How to join the Windows 10 Insider fast ring (and why you want to)

Windows Insider is Microsoft's public beta test program. For the last several months it's become important, not to mention popular, because it's a free way to access early versions of the upcoming Windows 10 operating system. Simply go to, sign in with a Microsoft account or create one if you haven't already, and download an .ISO to install Windows 10.

But in the land of Microsoft, all beta testers are not created equal. Since October of 2014, Microsoft has split the Windows 10 Insider program into two broad populations, called "rings." The slow ring gets slightly older builds of Windows 10, perhaps delayed by a week or two, while the fast ring gets newer builds.

There are advantages to both options -- the builds of Windows 10 in the slow ring are generally more stable and less prone to crashes and incompatibility with programs, and so are more desirable if you're using Windows 10 on a work-critical desktop or laptop. The fast ring gets newer builds that might be faster or have cool new features, and sometimes fixes for specific problems implemented by the Microsoft developers. But since these "fast" builds have gone through less testing, they might also be more unstable and create more problems for users.

There are "higher" rings in the Insider program, but these are reserved for Microsoft employees and aren't available to the public (unless the installation files leak out). If you want to try the latest and greatest in the world of Windows, the Insider program's fast ring is where you want to be. Luckily, it's fairly easy to hop on.

Install Windows 10

If you've already installed Windows 10, skip this step and the next one. If not, check out this Digital Trends article and follow the steps inside to install Windows 10 on the computer you're currently using.

It should take you less than an hour to install Windows 10. You have the option of installing a "fresh" version which wipes your primary storage drive clean, or installing Windows 10 over your current Windows 8.1 build, keeping your files intact. Alternately, if you're installing on a non-Windows machine or a computer with no operating system already running, you'll need to burn or mount the ISO file to an external disc or drive.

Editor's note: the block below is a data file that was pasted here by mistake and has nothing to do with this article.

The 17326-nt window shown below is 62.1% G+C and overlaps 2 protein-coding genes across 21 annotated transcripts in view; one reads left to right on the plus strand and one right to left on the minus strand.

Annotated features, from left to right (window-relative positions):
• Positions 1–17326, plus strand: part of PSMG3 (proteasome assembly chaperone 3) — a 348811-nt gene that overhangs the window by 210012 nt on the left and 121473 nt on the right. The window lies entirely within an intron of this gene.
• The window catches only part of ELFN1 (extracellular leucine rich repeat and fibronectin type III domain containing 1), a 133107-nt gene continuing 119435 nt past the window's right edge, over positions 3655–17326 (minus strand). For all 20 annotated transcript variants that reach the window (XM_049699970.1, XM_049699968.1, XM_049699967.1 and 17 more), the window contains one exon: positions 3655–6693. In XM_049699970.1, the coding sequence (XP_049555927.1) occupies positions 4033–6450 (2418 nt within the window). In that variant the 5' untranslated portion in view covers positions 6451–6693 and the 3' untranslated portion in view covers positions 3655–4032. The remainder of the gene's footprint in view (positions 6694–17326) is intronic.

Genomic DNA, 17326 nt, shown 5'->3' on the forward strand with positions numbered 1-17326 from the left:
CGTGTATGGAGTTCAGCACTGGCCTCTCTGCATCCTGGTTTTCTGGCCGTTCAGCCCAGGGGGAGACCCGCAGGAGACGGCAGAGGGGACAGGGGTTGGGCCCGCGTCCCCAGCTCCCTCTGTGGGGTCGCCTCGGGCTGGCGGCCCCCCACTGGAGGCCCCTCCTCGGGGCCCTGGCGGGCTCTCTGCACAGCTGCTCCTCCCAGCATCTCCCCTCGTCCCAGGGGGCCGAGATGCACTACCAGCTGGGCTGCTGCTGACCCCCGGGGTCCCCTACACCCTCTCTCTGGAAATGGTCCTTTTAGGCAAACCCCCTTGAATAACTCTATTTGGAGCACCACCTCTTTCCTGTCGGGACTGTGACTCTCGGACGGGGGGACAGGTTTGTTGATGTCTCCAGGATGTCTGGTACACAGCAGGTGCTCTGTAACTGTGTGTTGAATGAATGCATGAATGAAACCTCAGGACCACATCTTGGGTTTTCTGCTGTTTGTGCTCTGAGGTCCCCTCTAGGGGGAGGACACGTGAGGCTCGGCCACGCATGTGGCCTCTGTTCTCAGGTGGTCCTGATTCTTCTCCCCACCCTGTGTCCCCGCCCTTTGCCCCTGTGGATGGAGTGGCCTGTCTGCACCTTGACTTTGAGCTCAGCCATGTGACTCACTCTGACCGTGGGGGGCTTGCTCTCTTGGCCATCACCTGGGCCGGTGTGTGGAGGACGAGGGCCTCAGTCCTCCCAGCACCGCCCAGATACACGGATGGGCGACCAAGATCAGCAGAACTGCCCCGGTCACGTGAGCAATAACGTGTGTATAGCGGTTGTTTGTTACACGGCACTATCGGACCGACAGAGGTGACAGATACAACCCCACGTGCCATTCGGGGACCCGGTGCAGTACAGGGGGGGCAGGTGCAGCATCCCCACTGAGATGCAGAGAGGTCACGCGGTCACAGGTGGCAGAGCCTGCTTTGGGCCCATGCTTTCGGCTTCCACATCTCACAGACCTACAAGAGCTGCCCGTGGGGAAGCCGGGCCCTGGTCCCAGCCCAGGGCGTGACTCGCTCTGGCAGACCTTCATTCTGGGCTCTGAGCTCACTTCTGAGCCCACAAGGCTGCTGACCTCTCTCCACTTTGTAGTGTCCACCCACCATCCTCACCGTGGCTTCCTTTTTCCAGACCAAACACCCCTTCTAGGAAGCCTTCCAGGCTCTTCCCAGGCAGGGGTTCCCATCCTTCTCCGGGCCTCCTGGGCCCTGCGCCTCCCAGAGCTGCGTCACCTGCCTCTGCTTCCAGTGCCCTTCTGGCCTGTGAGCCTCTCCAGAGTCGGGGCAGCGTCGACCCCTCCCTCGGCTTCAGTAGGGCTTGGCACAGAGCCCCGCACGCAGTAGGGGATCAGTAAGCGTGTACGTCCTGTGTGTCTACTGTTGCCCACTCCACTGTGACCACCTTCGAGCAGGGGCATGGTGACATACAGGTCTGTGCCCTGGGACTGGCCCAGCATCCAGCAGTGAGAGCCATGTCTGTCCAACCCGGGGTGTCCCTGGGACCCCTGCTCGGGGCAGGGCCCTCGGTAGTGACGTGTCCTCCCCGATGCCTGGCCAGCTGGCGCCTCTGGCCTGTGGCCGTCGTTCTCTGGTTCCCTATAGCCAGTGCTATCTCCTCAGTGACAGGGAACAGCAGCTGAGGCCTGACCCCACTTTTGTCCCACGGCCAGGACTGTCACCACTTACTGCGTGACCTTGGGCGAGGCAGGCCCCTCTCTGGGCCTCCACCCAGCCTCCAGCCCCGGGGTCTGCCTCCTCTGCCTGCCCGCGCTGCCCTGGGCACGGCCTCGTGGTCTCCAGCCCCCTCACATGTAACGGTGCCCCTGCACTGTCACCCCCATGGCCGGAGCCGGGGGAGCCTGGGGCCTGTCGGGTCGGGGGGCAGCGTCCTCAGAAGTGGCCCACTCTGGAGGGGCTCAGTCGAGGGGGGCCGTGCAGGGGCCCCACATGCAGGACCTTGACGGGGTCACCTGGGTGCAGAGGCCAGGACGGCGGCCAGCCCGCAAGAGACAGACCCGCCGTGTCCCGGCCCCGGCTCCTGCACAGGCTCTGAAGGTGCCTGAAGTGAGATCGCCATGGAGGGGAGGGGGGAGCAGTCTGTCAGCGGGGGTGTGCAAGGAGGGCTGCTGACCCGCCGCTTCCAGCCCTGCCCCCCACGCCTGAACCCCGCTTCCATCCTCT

Setup Windows

The Windows setup process is fairly self-explanatory -- just follow the on-screen prompts to create a user account and apply the basic settings. Windows 10 includes basic drivers for most current laptop and desktop components, so things like networking, sound output, and graphics should be configured "out of the box." If not, head to the relevant webpages of your laptop or component manufacturer to download drivers and install them. A notable exception to the above rule is Nvidia graphics cards -- you'll need to select the Windows 10 version of the latest drivers when you download them.

If for some reason networking isn't working, you may need to access another computer or a smartphone to download the relevant drivers, then transfer them to your main PC. Once all the core components of your computer are working to your satisfaction, proceed to the next step. At this point you can install any third-party programs you like, or wait until after you've joined the fast ring and applied the latest Windows updates.

Join the fast ring

You're almost there. Now click on the Windows logo on your desktop, then "Settings." Click "Update & security," the last icon in the window. The Windows Update page will appear.

Click on "Advanced options." The bottom portion of the page is the "Get Insider builds" section. The field labeled "choose how you get your Insider builds" is what you're looking for: just click the drop-down menu and switch from "Slow" to "Fast."

Click the back button in the upper-left corner when you're done.

Download the latest updates

Now all you have to do is run Windows Update in the usual way. Click "Check for updates," and Windows will automatically search for and download the latest fast ring version of Windows 10. Wait for the package to download, then either schedule an automatic restart or click "Restart now" to apply the latest build right away. Your computer will restart (possibly several times), and when it's done you'll log into the latest build of Windows 10 available to the public.

When Windows 10 is released on July 29, current users of Windows 7 or Windows 8.1 will be eligible for a free upgrade for one year (that is, you have one year to upgrade for free -- you won't have to pay after that). At that point, Windows Insider members will have the option of using the retail or "release to manufacturer" version of Windows, or continue using the Insider builds.